While most of the world’s resources are focused on Birdflu and SARS, a disease that has been smouldering at the edges of medicine may once again become a threat: Tuberculosis.

Two hundred years ago, TB was called “The White Plague”. With the increased population density in cities, it spread quickly. The poor were the main victims, but Victorian literature mirrored it’s presence, romanticizing the quiet deaths of beautiful, pale women who slowly and romantically died.

Actually the reality of TB death is a lot worse, with slow strangulation and shortness of breath, choking on blood, bone pain from TB in the spine, etc.

Back then, known TB cases were sent to specialized hospitals.

The discovery of Streptomycin and other drugs changed the tide. Now the germ could be killed, and good nutrition.

So when I worked in Africa thirty years ago, active cases were still sent to sanitariums for treatment, partly to ensure the drugs were taken, and partly to make sure the patients ate decent meals to improve their immune system, but mostly to stop the spread of the disease.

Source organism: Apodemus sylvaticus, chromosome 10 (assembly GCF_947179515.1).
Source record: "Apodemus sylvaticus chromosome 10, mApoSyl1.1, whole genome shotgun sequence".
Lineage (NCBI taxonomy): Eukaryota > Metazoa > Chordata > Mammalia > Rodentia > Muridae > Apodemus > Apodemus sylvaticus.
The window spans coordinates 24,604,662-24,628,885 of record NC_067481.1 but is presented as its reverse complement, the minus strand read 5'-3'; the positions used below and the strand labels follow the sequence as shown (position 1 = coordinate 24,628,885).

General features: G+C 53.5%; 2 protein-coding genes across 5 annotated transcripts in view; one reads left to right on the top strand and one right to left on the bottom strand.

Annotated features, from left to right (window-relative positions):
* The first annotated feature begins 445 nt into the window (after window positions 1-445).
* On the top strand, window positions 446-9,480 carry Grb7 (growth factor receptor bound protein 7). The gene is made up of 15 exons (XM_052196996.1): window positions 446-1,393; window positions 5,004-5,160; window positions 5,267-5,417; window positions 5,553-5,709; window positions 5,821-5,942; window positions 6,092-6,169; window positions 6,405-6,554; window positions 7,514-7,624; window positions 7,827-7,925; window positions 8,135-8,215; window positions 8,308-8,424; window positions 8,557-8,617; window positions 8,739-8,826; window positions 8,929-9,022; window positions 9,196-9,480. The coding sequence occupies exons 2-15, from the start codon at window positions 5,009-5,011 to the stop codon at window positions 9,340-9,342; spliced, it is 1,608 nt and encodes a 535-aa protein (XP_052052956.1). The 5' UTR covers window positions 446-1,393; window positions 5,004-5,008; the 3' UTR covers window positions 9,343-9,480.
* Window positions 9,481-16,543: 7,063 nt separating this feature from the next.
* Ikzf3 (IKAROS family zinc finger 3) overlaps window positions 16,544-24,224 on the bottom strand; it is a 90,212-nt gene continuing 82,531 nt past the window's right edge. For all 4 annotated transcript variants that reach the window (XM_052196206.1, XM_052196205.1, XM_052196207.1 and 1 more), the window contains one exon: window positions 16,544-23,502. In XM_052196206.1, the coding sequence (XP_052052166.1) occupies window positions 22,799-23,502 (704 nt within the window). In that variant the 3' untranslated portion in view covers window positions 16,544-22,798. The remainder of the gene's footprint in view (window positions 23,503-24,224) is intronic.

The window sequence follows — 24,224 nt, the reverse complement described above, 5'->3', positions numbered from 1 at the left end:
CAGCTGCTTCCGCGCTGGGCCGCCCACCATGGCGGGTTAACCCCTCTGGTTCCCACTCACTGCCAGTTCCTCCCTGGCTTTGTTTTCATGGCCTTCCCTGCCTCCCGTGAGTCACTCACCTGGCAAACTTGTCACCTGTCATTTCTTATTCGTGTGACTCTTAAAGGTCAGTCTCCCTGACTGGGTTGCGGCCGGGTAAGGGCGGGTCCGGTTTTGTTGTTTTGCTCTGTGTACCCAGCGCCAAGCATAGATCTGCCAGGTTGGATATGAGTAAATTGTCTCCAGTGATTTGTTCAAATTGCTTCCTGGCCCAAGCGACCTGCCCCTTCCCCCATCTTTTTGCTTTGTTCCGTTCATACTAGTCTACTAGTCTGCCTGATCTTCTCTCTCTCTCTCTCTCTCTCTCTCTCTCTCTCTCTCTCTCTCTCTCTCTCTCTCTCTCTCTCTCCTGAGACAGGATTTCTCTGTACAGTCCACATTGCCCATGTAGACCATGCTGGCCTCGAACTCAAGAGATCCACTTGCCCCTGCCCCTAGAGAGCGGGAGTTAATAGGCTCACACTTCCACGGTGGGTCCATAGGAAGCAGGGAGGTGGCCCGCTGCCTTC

Yet more recently, cases I have diagnosed have merely been hospitalized in isolation for two or three weeks, until their germ level was lowered on treatment, and the treatment continued as an outpatient- often by nurses who visited their homes to give them treatment two or three times a week, to make sure they took the medicine correctly.

Now however drug resistant TB is reappearing, and is becoming a problem in South Africa. Part of the problem is HIV, which prevents the body’s defenses from helping the anti biotic kill all the germs.

So what do you do?

Let the people spread the disease, or force them into TB sanitariums.

I suspect that civil rights people will defend their right to be free and kill others with their disease.


Nancy Reyes is a retired physician who lives in the rural Philippines with her husband, six dogs, three cats, and a large extended family. Her webpage is Finest Kind Clinic and Fishmarket and she also writes medical articles at Tioedong’s Xanga site.

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